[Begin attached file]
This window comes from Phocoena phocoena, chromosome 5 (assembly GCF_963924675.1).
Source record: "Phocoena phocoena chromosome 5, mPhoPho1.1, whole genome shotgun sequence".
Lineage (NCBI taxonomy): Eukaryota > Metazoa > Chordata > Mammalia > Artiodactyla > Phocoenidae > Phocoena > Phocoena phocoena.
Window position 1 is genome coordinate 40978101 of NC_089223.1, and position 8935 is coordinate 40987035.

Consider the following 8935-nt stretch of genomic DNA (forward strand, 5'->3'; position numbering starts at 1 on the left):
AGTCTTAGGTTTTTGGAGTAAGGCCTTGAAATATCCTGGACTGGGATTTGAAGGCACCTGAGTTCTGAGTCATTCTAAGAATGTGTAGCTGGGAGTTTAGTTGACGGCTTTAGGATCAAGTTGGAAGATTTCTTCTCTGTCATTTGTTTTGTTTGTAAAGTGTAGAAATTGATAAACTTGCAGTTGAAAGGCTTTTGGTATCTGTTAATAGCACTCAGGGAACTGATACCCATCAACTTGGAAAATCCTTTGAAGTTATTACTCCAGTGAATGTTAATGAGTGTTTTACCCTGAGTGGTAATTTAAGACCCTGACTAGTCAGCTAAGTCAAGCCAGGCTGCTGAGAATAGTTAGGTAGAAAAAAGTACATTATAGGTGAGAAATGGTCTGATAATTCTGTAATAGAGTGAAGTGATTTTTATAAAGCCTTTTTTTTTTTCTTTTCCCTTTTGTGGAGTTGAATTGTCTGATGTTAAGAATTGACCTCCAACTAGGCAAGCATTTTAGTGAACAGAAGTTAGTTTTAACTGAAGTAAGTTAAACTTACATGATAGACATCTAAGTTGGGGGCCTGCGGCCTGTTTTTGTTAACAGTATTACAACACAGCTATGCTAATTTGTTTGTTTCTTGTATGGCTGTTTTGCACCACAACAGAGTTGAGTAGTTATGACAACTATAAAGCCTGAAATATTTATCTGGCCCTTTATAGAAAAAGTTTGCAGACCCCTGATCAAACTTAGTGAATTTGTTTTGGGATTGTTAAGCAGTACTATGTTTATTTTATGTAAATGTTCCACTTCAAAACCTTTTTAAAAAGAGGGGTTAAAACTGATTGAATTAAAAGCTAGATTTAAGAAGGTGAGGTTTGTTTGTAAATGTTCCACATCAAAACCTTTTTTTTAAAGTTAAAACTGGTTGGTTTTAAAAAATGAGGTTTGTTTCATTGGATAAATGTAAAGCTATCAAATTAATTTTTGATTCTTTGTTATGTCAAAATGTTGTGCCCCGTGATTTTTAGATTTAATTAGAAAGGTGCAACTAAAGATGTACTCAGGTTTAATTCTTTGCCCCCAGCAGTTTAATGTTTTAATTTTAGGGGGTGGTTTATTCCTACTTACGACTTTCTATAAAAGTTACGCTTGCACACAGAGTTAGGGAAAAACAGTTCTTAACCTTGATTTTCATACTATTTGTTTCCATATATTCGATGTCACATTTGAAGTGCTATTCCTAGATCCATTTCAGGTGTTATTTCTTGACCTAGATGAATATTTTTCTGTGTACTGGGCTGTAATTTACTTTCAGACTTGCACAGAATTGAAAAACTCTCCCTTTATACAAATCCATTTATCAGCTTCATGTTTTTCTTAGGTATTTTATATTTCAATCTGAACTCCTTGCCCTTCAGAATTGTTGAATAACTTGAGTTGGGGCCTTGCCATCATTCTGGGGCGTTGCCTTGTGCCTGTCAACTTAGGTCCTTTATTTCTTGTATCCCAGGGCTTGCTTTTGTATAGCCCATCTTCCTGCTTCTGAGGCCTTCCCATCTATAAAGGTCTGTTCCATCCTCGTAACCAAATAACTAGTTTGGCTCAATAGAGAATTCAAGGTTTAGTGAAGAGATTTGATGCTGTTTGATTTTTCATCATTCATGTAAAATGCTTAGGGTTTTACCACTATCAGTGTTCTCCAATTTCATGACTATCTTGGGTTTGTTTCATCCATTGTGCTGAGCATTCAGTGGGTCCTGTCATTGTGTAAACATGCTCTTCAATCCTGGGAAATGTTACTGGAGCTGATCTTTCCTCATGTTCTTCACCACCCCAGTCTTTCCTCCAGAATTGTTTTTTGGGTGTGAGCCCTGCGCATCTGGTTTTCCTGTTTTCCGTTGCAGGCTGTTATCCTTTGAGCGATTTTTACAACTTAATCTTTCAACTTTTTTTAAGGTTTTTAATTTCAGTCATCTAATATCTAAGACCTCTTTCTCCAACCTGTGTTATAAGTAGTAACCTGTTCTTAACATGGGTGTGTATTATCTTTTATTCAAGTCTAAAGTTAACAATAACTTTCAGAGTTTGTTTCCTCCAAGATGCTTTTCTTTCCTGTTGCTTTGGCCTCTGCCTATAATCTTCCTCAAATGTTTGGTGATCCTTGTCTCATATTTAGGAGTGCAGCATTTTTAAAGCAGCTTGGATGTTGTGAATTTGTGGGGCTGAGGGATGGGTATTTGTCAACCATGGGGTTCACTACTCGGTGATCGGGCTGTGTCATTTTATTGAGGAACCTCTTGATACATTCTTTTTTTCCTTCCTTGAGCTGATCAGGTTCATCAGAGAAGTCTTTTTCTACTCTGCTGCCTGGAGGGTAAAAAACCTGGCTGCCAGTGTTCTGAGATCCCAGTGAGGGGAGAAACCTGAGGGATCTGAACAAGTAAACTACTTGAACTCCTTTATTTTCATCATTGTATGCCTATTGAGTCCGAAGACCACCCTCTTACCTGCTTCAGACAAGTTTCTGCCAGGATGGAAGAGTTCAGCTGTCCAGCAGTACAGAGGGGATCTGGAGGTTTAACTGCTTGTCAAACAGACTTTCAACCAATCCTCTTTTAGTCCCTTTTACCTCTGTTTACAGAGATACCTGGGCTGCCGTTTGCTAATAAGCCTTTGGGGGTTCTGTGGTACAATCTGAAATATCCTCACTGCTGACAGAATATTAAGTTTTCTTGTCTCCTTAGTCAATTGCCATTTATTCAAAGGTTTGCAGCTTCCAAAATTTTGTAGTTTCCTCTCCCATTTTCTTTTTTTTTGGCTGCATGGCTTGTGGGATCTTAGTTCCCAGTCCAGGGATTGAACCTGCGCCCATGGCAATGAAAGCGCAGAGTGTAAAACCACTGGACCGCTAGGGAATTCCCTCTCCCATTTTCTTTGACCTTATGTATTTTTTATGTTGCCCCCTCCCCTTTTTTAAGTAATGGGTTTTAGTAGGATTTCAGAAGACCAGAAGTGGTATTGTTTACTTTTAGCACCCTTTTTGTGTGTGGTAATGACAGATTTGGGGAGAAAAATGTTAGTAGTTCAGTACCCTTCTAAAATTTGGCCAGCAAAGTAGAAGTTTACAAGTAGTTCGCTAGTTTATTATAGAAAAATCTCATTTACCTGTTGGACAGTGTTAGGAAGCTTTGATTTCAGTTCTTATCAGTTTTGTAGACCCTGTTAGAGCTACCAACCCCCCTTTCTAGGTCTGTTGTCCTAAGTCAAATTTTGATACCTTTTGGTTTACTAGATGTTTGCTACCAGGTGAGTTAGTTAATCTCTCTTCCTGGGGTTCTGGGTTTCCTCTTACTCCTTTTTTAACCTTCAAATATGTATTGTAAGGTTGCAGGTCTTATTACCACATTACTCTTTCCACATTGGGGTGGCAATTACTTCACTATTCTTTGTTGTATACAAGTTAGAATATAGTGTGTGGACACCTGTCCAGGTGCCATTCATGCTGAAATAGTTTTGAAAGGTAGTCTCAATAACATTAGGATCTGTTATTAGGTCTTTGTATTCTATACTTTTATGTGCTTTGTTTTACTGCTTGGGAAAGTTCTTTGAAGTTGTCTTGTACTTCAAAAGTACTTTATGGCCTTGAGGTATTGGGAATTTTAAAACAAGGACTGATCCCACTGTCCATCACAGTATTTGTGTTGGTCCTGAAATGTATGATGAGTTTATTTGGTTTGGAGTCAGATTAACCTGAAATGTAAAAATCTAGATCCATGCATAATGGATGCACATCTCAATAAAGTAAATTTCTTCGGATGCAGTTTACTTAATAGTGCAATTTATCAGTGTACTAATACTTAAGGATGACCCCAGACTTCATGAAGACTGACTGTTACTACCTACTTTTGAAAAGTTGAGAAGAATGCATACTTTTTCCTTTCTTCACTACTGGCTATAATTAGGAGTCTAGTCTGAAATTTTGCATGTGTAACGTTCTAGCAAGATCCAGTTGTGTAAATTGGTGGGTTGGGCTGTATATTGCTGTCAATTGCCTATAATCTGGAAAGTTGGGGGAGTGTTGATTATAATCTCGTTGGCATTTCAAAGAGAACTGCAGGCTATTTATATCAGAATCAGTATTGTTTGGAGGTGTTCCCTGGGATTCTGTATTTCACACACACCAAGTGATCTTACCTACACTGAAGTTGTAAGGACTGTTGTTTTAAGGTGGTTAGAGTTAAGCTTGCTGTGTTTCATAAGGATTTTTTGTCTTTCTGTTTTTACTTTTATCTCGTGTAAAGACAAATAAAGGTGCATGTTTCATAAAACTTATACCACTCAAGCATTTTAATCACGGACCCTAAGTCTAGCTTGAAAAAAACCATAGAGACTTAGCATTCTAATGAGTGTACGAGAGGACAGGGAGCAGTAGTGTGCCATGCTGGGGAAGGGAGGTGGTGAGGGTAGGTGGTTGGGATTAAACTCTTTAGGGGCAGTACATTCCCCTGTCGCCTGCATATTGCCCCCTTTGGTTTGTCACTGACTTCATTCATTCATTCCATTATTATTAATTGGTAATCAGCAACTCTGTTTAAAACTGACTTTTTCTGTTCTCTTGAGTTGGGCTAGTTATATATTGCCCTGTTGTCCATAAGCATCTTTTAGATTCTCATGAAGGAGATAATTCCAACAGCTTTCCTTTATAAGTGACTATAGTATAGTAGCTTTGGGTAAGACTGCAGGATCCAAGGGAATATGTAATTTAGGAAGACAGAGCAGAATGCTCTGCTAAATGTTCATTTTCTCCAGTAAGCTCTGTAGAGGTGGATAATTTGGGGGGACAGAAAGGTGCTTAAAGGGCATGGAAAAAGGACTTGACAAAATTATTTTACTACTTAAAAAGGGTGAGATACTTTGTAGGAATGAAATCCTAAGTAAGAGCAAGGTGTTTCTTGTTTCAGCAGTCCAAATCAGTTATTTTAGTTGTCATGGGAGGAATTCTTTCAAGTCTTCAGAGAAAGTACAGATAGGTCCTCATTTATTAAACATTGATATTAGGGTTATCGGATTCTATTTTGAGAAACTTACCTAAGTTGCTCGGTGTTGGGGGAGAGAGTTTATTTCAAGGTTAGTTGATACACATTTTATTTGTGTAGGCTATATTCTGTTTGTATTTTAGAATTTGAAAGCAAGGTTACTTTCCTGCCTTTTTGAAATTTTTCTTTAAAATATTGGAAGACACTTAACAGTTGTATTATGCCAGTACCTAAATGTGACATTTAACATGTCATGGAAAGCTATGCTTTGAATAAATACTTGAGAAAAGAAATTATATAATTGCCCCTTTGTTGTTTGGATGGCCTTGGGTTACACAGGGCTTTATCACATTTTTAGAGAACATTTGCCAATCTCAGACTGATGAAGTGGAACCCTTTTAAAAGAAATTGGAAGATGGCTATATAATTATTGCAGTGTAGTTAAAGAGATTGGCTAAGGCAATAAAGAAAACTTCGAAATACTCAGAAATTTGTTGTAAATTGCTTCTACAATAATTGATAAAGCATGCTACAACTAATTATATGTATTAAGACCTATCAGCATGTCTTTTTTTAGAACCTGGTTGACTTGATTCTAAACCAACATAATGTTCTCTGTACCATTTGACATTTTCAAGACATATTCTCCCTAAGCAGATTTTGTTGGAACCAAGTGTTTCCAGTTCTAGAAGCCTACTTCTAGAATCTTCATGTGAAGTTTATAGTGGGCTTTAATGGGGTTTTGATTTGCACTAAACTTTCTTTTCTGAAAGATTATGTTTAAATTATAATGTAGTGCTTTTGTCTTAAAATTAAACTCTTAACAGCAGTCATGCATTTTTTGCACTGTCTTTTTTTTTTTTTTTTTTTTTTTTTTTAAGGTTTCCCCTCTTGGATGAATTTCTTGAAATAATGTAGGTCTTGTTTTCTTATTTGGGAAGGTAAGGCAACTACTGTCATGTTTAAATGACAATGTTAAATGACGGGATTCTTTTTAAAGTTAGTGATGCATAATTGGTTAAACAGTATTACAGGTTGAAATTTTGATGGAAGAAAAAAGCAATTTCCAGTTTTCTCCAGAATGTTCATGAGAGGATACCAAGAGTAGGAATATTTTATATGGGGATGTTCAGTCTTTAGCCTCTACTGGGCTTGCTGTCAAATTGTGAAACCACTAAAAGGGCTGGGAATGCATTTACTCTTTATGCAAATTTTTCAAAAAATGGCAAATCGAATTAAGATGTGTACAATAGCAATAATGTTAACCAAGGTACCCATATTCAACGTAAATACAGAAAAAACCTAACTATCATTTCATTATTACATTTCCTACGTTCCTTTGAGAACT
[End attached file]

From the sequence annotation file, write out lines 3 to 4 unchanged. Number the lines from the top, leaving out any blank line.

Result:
Lineage (NCBI taxonomy): Eukaryota > Metazoa > Chordata > Mammalia > Artiodactyla > Phocoenidae > Phocoena > Phocoena phocoena.
Window position 1 is genome coordinate 40978101 of NC_089223.1, and position 8935 is coordinate 40987035.